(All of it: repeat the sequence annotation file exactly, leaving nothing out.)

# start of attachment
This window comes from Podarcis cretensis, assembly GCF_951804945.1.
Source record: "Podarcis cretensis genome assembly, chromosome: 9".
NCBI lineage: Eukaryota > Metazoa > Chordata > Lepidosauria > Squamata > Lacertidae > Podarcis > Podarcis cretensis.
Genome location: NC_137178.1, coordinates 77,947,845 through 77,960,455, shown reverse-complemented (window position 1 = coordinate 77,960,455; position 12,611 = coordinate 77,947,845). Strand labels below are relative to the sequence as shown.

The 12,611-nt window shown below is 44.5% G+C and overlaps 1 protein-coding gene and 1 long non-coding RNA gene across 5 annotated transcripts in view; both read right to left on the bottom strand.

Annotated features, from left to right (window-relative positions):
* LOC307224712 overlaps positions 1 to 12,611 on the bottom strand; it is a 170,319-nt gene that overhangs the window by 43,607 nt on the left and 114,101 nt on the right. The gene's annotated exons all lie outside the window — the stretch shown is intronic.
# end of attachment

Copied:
This window comes from Podarcis cretensis, assembly GCF_951804945.1.
Source record: "Podarcis cretensis genome assembly, chromosome: 9".
NCBI lineage: Eukaryota > Metazoa > Chordata > Lepidosauria > Squamata > Lacertidae > Podarcis > Podarcis cretensis.
Genome location: NC_137178.1, coordinates 77,947,845 through 77,960,455, shown reverse-complemented (window position 1 = coordinate 77,960,455; position 12,611 = coordinate 77,947,845). Strand labels below are relative to the sequence as shown.

The 12,611-nt window shown below is 44.5% G+C and overlaps 1 protein-coding gene and 1 long non-coding RNA gene across 5 annotated transcripts in view; both read right to left on the bottom strand.

Annotated features, from left to right (window-relative positions):
* LOC307224712 overlaps positions 1 to 12,611 on the bottom strand; it is a 170,319-nt gene that overhangs the window by 43,607 nt on the left and 114,101 nt on the right. The gene's annotated exons all lie outside the window — the stretch shown is intronic.